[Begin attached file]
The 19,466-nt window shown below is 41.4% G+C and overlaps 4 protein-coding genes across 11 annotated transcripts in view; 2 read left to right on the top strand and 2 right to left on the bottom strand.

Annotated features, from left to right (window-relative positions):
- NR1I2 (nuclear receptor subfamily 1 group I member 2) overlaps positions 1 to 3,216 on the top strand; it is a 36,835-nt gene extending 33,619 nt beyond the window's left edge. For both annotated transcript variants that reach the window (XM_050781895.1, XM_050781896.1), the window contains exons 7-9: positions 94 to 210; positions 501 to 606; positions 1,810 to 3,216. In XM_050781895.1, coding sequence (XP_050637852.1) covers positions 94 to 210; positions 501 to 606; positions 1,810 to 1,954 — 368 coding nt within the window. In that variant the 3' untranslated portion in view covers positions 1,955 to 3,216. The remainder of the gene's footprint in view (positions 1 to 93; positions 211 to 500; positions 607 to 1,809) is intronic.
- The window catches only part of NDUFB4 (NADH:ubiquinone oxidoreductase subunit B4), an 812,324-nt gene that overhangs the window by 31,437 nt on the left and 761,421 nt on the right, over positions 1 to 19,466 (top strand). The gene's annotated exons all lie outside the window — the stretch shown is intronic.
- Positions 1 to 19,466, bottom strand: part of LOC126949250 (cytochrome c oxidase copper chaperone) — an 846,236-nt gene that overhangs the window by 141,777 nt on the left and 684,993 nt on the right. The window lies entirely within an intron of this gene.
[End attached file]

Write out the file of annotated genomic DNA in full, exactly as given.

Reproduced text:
The 19,466-nt window shown below is 41.4% G+C and overlaps 4 protein-coding genes across 11 annotated transcripts in view; 2 read left to right on the top strand and 2 right to left on the bottom strand.

Annotated features, from left to right (window-relative positions):
- NR1I2 (nuclear receptor subfamily 1 group I member 2) overlaps positions 1 to 3,216 on the top strand; it is a 36,835-nt gene extending 33,619 nt beyond the window's left edge. For both annotated transcript variants that reach the window (XM_050781895.1, XM_050781896.1), the window contains exons 7-9: positions 94 to 210; positions 501 to 606; positions 1,810 to 3,216. In XM_050781895.1, coding sequence (XP_050637852.1) covers positions 94 to 210; positions 501 to 606; positions 1,810 to 1,954 — 368 coding nt within the window. In that variant the 3' untranslated portion in view covers positions 1,955 to 3,216. The remainder of the gene's footprint in view (positions 1 to 93; positions 211 to 500; positions 607 to 1,809) is intronic.
- The window catches only part of NDUFB4 (NADH:ubiquinone oxidoreductase subunit B4), an 812,324-nt gene that overhangs the window by 31,437 nt on the left and 761,421 nt on the right, over positions 1 to 19,466 (top strand). The gene's annotated exons all lie outside the window — the stretch shown is intronic.
- Positions 1 to 19,466, bottom strand: part of LOC126949250 (cytochrome c oxidase copper chaperone) — an 846,236-nt gene that overhangs the window by 141,777 nt on the left and 684,993 nt on the right. The window lies entirely within an intron of this gene.